In celebration of the Yarra Valley Open Studio Weekend, morris brown is hosting a wonderful display of curios, collections, prints and paintings, all beautifully framed by local framer, Michele Tanner. Michele is the one woman show behind Michele Tanner- Bespoke Framing, and her work speaks for itself. She has had a busy time preparing other peoples work for display, but also found a little time to put together a collection of works that so suit morris brown. Take the time to study the matching of the frames, to the tiniest detail in what is being framed. It is truly beautiful. I have already mentally installed several pieces on different walls in my house! The collections of old watch faces are gorgeous, and become significant pieces when curated this way, and the over the top framing of a tiny Tasmanian Devil swap card is a stand out!
Framing is almost like the accessory to the outfit, and can make or break a piece of artwork in how it corresponds with the piece. A tricky game… Michele was kind enough to let us explore her world a little more…
What attracted you to the Yarra Valley, and how long have you lived here for?
I fell in love with the Yarra Valley when I moved out around 15 years ago, it is ridiculously beautiful here, it’s both energising and inspiring. I feel very lucky to live in the country side, i don’t have to commute and seldom have a need to travel into the city, apart for entertainment…everything is here. I feel a real part of a community here now, it’s full of such wonderful people. Our pace of life seems a lot less stressed than that of the city, there is more time to live, breathe and appreciate an idyllic life.
The Valley has a vibrant artists scene, what are some of the things you enjoy about it, and how have you got involved with it over time?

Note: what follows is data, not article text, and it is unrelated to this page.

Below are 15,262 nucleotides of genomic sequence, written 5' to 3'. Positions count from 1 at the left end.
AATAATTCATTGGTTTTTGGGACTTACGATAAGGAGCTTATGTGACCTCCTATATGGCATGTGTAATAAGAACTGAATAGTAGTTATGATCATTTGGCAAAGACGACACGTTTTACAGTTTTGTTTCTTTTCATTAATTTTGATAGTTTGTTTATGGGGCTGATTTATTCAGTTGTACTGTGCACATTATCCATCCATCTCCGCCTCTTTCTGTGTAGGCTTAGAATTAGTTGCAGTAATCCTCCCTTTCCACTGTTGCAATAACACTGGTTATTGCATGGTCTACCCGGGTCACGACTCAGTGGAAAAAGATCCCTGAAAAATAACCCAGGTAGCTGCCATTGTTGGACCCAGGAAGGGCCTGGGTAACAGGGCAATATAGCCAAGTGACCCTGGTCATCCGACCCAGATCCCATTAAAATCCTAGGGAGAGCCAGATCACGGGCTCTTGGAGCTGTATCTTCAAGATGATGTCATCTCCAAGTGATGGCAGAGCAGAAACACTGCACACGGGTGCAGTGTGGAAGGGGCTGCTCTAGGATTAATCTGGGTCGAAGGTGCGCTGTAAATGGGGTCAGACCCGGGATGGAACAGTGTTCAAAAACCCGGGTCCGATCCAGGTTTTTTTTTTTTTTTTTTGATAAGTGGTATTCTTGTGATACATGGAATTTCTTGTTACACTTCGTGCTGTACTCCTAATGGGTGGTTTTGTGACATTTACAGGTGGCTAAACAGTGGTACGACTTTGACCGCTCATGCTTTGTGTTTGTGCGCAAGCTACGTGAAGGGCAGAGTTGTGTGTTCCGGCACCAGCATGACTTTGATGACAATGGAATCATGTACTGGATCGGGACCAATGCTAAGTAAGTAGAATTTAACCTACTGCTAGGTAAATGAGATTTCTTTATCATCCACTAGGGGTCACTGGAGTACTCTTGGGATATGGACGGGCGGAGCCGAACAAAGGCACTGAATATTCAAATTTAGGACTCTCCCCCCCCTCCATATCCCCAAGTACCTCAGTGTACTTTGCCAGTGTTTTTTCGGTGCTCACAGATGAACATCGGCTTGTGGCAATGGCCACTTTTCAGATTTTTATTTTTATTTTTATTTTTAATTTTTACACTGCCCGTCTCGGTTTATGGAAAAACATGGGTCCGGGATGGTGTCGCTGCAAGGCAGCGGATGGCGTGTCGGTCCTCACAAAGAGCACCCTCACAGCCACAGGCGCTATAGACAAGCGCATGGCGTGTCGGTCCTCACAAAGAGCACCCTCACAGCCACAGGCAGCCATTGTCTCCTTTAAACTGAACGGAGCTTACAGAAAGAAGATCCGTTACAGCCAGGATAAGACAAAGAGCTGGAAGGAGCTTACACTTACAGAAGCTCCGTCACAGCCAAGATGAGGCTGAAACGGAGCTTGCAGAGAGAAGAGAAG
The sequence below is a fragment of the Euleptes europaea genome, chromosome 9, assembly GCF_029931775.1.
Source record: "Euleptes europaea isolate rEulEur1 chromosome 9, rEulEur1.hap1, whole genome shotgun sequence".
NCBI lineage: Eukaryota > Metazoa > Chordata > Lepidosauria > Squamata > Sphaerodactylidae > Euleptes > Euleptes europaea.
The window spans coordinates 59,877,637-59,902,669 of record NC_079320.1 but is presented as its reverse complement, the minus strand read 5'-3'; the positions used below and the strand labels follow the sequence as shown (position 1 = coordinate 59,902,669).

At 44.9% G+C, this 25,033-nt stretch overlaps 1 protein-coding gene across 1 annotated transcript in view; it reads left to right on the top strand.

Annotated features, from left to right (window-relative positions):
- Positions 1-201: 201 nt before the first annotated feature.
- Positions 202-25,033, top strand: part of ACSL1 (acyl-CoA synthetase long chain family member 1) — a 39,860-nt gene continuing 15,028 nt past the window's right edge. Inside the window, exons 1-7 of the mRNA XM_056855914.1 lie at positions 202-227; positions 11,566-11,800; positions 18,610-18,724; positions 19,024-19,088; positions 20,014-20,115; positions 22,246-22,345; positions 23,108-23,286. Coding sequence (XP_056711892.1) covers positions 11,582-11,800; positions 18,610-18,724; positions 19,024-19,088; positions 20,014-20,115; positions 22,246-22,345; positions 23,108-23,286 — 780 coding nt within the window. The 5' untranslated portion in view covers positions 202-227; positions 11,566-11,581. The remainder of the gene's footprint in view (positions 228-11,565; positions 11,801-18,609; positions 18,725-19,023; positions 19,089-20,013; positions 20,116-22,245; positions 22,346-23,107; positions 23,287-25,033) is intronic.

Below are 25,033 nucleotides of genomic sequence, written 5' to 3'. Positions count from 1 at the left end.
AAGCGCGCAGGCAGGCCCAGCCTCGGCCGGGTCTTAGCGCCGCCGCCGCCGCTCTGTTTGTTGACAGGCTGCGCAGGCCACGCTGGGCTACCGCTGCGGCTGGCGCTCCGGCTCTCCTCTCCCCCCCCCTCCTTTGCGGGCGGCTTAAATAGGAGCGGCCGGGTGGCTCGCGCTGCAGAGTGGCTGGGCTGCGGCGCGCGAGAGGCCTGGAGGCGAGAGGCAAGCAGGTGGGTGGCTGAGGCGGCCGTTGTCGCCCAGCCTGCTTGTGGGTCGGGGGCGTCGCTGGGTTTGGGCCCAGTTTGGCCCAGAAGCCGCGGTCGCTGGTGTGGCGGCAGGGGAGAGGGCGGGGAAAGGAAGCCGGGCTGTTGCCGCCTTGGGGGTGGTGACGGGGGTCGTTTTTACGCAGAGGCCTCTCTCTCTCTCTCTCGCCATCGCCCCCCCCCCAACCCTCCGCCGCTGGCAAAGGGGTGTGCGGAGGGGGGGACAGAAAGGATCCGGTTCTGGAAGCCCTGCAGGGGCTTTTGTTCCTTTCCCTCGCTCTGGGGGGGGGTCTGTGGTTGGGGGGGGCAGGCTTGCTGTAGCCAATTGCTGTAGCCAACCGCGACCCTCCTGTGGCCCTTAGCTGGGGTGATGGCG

The Yarra Valley has a large artists scene and I really enjoy working with them. I appreciate the way artists can communicate emotions visually, I have found them inspiring and encouraging. I can relate to them as I am a creative soul and love to hear about what they do, how they do it. I think its fun to bounce around ideas with them, framing their work for them is doubly fun!Often, we find our “thing” by accident, was that the case with your framing business, or was it something you always had an interest in?My first Picture framing job was an employment add I applied for out of the blue after I had to leave my hairdressing job due to dermatitis, so many more chemicals back then! Framing Forum was the most fantastically creative job, I worked for a clever, enterprising artist, Janne Kearney and we had so much fun, it didn’t seem like work at all! After that business was sold I worked for a number of framers but never really enjoyed that much freedom and creativity, some were like supermarkets and some quite conservative and stiff. Then I started my own business and rediscovered my passion for design.I have worked as a picture framer for around 14 years, strangely I found a majority to be absolutely boring, (sorry) but they are lacking any personal interest in art and were not what you would call creative personalities. The choice of mouldings offered was really limited… homogenised even. I think if we are encouraging people to spend once on good products we don’t at sometime regret and want to replace, we should have a real choice. There is no love in mass produced “stuff” it may be “cheap” but it has no love in it. (It also often turns out to be morally expensive)In some ways framing can either make or break a great piece of art, by giving it the finish that elevates it to a higher level, or detracts and distracts from the piece itself. how do you ensure you find the balance and compromise required?I always like to find out if customer has an idea of what they want…a style, an era, a colour, feel or texture…then I usually set up samples to view, including some fairly out there alternatives. Sometimes the combination that works is the last thing you expected, it is always good to view a lot of choice to be sure it’s just right. My consultations are free and there with no obligation and I am always happy to show people the different possibilities without any pressure.I am lucky, I seem to have a good eye for my work. I have seen so many pieces framed over many years and I have a very clear view of the finished piece by looking at a corner sample. From this experience I can see if it will be over whelmed, underwhelmed or sit comfortably and honour a piece. Generally, I like to keep things looking fairly contemporary but I do enjoy going over board with particular pieces, it can take it to another level to treat an image in a special way. I have included in my work for Morris Brown a number of examples of this – another level…the tripple framed Tasmanian Tiger is by far the most elaborate, this inexpensive little swap card is treated very seriously and this extinct animal is honoured .Favourite artist, alive, or not, local, or not (!) and why?I don’t have a favourite artist, I do like being affected and feeling inspired by art. I enjoy a number of different art forms such as short films, mixed media- I really like films like Švankmajer’s Alice, sculptures like Lisa Roet’s with her huge Chimpanzee’s bust, Bernault Smilde and his man made indoor clouds, Julia deVille with her dark decorated victorian taxidermy. I am keeping a keen, appreciative eye on the Australian contemporary artists – Sandra Hill paintings stands out, currently at Tarrawarra’s BIENNIAL 2014 “Behind my Mask”. I also think Michael Cook’s photograph “Majority rule” is pretty special.Framing is obviously an art form in itself, but outside of this, do you pursue any other creative passions?I have always been very creative and I feel totally driven now (after exposure to artists around me) to pick up a brush and get painting but I’m still not quite sure where to start…I guess picking up the brush would be a start. Time to do this would be great!Favourite places and spaces in the Valley; what do you enjoy doing here?My favourite things to do in the Yarra Valley is to be outside, to bike ride along the trail with my kids or recently I have ridden up to Toolangi with friends. It is rather special to and walk around the weir’s or the Maroondah Dam, or spending time at the Healesville sanctuary with kids and visitors. I also can’t help but enjoy the fabulous food around the valley and it’s the wonderful, farmers markets, cafés, restaurants, cool wine bars and wineries. I couldn’t live anywhere else, it’s absolutely wonderful.